In Climate Science and a few other fields massive attacks on scientists have become commonplace. They keep the victims from work and slow down progress – which is exactly what the aggressors want. Philosophers of science are now debating how to expose the detrimental objections
(originally published in Süddeutsche Zeitung on Nov 23, 2015; mildly updated in time references to include results of Paris summit)
Portrait of Shauna Murray from Nick Bowers’s series „Scared Scientists“
with kind permission of the artist. All rights: Nick Bowers
Matthew England looks traumatized. Shauna Murray is at a loss for words, and in Tim Flannery’s eyes there is pain. The black-and-white portraits of the renowned Australian climate researchers are disturbing. A compatriot, the photographer Nick Bowers, captured them. He laid it on thickly: dark background, sparse lighting, harsh contrasts. The facial expressions, however, are no effect of fancy camerawork. They mirror the feelings the subjects in the pictures had after talking to Bowers about their experiences with the public. Until recently Australia had a prime minister who aggressively doubted basic tenets of climate science and also media ruled by the Murdoch group and hampered by few inhibitions. „Scared Scientists” is what Bowers called his photographic essay.
In English-speaking countries climate research has long ceased being a field suitable for sensitive characters. Scientists are routinely attacked by lobby groups and so-called think tanks financed by coal and oil interests. Networks of private citizens who organize themselves over the internet join the hunting season. They all strike at the academic work and qualifications of researchers, but often also just resort to character assassination.
Historians and philosophers of science are only just beginning to look at this phenomenon. Openly dealing with and responding to objections is a core process of science. It’s often called organized skepticism, and taking up critical remarks is an integral part of the process of insight. At the same time, says Justin Biddle, a philosopher of science at Georgia Tech in Atlanta, „objections and criticism can stop the production of further knowledge and thus be detrimental”. That may happen when scientists downplay their own results so as not to be seen as alarmist. „Even the IPCC has consistently understated CO2 levels and numbers on sea level rise”, Biddle adds.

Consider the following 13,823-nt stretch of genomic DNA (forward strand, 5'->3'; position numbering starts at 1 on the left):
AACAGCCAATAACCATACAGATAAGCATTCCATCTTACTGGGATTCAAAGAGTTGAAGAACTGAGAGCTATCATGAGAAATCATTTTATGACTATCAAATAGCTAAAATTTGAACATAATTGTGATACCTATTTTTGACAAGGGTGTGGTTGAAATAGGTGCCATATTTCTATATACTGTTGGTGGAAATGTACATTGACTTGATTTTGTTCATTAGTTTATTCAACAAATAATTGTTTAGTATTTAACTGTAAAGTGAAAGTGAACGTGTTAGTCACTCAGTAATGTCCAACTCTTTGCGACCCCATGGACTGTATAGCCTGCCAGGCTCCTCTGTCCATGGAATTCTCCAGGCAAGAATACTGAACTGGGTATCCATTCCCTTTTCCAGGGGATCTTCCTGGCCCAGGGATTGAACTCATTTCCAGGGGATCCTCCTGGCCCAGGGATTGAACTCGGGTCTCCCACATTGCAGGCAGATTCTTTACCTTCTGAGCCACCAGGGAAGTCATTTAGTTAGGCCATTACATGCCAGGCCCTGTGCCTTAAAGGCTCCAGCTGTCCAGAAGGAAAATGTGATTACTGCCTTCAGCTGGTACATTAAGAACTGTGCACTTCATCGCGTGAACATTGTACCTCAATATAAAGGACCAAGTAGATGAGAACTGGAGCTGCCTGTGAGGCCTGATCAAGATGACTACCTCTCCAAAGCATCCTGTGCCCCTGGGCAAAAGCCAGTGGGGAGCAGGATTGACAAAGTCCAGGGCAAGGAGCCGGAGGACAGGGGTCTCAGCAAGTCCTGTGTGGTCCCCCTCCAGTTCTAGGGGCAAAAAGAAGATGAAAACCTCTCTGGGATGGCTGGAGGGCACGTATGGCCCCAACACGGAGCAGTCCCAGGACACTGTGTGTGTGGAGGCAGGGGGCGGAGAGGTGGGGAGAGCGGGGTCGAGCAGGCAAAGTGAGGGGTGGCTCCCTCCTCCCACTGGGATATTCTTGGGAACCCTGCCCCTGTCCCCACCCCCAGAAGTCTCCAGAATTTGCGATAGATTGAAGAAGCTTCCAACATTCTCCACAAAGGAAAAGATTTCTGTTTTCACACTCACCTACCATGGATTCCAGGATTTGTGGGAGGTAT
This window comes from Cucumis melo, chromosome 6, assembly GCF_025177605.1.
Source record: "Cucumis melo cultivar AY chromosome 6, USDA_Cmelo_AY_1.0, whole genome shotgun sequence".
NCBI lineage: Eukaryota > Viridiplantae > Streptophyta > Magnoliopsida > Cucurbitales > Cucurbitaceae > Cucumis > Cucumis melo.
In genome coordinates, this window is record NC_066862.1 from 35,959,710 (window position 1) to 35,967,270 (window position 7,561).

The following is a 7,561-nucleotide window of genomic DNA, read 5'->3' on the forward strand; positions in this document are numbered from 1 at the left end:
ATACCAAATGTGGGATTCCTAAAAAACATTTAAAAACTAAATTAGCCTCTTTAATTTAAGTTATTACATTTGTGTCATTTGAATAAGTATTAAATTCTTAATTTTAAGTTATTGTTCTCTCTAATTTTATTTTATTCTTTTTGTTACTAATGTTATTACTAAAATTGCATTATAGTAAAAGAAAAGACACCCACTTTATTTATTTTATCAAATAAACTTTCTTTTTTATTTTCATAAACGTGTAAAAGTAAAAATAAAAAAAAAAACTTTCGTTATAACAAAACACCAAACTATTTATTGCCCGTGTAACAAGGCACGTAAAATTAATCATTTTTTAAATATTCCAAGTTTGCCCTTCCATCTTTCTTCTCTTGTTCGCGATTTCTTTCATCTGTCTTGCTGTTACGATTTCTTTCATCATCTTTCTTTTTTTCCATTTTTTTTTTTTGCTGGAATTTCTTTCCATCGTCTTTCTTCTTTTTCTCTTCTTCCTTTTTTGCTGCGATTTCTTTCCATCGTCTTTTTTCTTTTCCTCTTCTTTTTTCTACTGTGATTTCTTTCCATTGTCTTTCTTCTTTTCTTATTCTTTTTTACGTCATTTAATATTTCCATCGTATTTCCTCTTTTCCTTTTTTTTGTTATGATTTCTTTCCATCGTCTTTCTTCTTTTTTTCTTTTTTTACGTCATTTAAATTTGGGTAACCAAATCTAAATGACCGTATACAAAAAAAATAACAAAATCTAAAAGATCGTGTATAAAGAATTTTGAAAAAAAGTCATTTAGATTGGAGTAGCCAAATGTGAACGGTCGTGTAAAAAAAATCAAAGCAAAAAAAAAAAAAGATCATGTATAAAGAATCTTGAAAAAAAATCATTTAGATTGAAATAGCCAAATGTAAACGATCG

To be able to differentiate between helpful and detrimental criticism, Anna Leuschner of the University of Hannover puts in, „could clarify when progress in science is being willfully hindered”. Last fall she organized a meeting in Karlsruhe on the subject. Philosophers and ethicists from the US, England and Germany discussed whether to and how to draw up criteria for detrimental criticism.
Answering that question might even help to wrestle back the word skepticism from the so-called climate skeptics. That moniker is frequently used to categorize and taken up by people and organizations that routinely question results of climate research. As opposed to English the German language and history leave little room for other expressions like denialists or contrarians. But the label concedes a core virtue of scientists to their nemesis. „To talk about climate skeptics is a unacceptable badge of honor for these people”, says Jochem Marotzke, director at the Max-Planck-Institute of Meteorology in Hamburg. „I wish somebody could come up with a way to get that word back.” Other terms, however, seem to have little chance of universal acceptance. That goes as well for the cumbersome „radical opponent of climate protection policy” which John Schellnhuber, the director of the Potsdam Institute on Climate Impact Research, coins in his latest book.